Unhappy with her anti-crime package‘s progress at the D.C. Council and facing a 54-percent yearly spike in homicides, Muriel Bowser covered the city today to talk up parts of the legislation (although not the most controversial portions).
At the Department of Forensic Sciences, Bowser promoted more funding for crime scene investigators. At a frequently robbed gas station, Bowser promoted incentives for businesses to buy security cameras (and faced Black Lives Matter activists unhappy with the legislation).
At the D.C. Jail, Bowser told inmates that her anti-crime bill offers them more time off their sentences for good behavior—but only if her legislation passes.
“We’ve asked the Council to do that,” she said.
Telling people with criminal records that your political opponents are responsible for keeping them in jail longer is certainly one way to get things done. But Bowser says she just wants the Council to vote on her legislation—or even to change it, if they want.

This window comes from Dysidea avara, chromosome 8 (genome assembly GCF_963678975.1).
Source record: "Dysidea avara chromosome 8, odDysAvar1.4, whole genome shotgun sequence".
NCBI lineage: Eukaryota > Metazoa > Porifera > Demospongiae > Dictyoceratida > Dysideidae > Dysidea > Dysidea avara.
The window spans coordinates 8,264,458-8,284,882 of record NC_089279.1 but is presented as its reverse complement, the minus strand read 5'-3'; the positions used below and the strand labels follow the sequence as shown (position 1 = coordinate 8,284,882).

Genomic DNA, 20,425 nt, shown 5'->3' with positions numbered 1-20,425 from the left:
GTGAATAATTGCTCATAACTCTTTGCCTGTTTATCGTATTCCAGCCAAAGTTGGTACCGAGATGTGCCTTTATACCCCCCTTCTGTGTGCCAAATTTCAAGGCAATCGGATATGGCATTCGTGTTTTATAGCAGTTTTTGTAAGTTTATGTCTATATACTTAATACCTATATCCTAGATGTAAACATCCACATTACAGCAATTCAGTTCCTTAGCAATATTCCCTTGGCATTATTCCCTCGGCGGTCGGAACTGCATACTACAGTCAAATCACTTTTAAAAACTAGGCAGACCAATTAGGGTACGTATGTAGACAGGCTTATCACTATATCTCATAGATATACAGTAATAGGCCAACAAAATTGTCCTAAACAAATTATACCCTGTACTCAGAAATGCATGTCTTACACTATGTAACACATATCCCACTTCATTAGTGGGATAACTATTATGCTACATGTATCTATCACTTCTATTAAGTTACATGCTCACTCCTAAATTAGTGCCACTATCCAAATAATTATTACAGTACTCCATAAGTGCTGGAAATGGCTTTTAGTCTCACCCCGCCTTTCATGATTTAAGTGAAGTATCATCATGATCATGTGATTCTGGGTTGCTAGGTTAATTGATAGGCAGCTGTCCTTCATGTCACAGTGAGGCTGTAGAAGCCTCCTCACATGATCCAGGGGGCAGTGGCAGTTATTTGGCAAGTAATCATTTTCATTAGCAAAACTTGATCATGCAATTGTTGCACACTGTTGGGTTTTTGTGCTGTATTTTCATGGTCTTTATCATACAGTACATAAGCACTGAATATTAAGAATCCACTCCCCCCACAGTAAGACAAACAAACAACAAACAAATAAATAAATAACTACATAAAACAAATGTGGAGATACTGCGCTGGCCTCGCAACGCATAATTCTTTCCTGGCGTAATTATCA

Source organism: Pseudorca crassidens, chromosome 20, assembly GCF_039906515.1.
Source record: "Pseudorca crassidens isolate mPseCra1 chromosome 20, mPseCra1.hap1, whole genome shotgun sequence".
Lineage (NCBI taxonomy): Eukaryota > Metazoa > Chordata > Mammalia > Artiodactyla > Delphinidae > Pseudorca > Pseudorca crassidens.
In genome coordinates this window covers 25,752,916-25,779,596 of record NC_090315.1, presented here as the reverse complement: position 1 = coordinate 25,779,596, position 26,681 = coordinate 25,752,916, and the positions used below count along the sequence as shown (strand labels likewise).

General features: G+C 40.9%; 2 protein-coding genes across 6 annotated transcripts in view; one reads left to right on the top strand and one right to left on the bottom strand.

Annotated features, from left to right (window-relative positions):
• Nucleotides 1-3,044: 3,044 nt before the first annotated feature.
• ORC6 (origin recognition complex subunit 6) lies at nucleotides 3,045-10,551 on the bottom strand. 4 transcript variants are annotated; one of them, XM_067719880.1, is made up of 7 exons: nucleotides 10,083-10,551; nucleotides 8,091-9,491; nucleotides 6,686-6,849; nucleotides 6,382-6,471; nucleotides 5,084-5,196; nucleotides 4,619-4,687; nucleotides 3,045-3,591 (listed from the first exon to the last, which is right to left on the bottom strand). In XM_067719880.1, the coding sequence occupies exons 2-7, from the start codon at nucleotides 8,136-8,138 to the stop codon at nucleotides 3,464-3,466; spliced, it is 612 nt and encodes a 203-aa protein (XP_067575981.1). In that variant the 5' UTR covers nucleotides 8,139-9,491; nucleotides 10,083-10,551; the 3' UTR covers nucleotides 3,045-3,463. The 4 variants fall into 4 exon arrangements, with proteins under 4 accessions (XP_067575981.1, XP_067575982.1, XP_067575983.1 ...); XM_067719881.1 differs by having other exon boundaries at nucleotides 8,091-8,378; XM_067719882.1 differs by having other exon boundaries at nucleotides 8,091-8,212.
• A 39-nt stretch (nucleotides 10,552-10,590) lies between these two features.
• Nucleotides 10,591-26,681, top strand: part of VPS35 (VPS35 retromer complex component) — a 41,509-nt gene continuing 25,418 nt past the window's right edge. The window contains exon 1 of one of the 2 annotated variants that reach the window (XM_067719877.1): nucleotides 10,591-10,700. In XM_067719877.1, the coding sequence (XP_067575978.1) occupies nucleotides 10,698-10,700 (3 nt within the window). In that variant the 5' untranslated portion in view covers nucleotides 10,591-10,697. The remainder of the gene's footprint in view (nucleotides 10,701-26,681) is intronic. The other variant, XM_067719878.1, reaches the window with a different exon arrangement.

“Vote yes or no, but act,” Bowser said.
A new edition of her newsletter, sent out today, echoed that message, telling the Council “enough is enough” on the crime bill.
But Ward 5 Councilmember Kenyan McDuffie, whose position as the chair of the Council’s judiciary committee makes him Bowser’s primary obstacle, says he isn’t deliberately holding anything up. McDuffie’s committee plans to hold a mark-up hearing on Bowser’s bills and other anti-crime legislation later this month.
He says he’s unhappy with several parts of Bowser’s bill that didn’t get much play from the mayor today, including increased penalties for violent crimes committed on public transit and expanding police access to the homes of people on supervised release.
McDuffie tells LL he’s also concerned about a part of Bowser’s package that allows police to hold some released offenders for 72 hours.
“We do plan to take the elements of her proposal that make sense,” McDuffie says. “But unfortunately, many elements of the mayor’s plan are not evidence-based or data-driven.”
McDuffie claims Bowser’s executive branch frequently leaves him in the dark on the city’s rising murder rate, rattling off a long list of cancelled meetings with Metropolitan Police Department chief Cathy Lanier and information requests he says the administration has ignored.
“The finger-pointing has been counter-productive,” McDuffie says.
Photo by Will Sommer